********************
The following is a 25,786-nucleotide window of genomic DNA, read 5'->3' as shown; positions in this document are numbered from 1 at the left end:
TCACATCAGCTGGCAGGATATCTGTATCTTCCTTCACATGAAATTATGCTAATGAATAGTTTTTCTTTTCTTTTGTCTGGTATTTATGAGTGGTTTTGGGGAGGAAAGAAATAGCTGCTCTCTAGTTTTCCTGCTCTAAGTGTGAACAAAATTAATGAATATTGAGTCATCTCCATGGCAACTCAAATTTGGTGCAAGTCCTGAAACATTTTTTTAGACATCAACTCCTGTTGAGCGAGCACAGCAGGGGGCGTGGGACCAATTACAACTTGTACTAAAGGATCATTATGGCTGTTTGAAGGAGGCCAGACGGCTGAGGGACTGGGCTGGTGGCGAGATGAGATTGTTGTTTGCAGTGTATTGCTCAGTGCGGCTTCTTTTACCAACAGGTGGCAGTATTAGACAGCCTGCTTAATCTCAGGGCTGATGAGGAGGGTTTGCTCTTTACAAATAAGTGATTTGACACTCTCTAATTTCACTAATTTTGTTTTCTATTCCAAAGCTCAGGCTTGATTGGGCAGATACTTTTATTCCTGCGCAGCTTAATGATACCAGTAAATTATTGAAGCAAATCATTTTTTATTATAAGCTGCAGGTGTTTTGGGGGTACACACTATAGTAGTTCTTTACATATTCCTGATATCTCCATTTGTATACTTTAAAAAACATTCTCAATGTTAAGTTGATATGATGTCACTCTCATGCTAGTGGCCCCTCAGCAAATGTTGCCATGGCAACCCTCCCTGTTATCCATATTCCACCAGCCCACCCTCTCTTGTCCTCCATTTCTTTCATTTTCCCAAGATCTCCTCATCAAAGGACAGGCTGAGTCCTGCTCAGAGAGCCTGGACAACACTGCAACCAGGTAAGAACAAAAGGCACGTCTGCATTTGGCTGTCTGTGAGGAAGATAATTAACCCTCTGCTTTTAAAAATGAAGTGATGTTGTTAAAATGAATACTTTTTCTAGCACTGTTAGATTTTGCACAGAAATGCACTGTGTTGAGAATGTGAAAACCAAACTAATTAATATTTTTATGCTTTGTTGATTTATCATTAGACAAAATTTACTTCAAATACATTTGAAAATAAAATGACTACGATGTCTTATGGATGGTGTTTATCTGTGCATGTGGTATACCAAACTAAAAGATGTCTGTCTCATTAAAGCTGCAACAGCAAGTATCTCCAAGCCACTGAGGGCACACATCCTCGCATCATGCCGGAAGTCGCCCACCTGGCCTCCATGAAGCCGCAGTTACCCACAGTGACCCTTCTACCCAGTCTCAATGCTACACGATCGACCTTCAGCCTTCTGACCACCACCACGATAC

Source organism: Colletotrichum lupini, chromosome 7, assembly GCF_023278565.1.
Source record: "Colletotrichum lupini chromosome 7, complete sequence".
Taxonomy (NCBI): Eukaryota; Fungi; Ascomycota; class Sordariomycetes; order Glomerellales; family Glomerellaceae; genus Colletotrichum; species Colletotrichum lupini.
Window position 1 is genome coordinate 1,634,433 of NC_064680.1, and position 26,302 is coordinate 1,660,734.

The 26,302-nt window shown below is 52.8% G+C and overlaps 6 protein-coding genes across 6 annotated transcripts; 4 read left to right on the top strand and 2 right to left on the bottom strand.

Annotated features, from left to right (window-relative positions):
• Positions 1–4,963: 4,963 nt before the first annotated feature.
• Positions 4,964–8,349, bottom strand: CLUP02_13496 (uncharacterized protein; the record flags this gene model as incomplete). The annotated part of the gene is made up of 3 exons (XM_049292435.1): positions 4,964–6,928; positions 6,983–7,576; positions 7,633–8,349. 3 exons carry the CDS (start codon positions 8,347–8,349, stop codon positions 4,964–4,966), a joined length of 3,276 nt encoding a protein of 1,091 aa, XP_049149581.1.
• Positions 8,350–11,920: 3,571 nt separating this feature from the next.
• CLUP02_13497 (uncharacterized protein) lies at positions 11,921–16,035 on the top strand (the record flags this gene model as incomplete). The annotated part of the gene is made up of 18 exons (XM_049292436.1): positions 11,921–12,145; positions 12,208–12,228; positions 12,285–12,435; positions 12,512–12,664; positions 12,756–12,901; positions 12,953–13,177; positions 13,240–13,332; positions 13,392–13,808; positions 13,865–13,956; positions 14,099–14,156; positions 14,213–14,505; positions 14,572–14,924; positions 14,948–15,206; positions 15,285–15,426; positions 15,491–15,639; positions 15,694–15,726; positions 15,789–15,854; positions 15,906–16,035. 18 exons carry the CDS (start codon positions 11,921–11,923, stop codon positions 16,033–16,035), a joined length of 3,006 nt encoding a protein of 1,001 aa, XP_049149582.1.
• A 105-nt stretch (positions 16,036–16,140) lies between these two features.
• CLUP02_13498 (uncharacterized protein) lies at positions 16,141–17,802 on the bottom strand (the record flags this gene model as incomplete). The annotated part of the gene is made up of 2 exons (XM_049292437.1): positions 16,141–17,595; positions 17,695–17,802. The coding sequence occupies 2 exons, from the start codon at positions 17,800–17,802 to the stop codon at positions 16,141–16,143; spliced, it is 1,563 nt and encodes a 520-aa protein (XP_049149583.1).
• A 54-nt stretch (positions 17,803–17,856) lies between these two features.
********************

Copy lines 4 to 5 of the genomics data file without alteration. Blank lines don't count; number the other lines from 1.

Source record: "Colletotrichum lupini chromosome 7, complete sequence".
Taxonomy (NCBI): Eukaryota; Fungi; Ascomycota; class Sordariomycetes; order Glomerellales; family Glomerellaceae; genus Colletotrichum; species Colletotrichum lupini.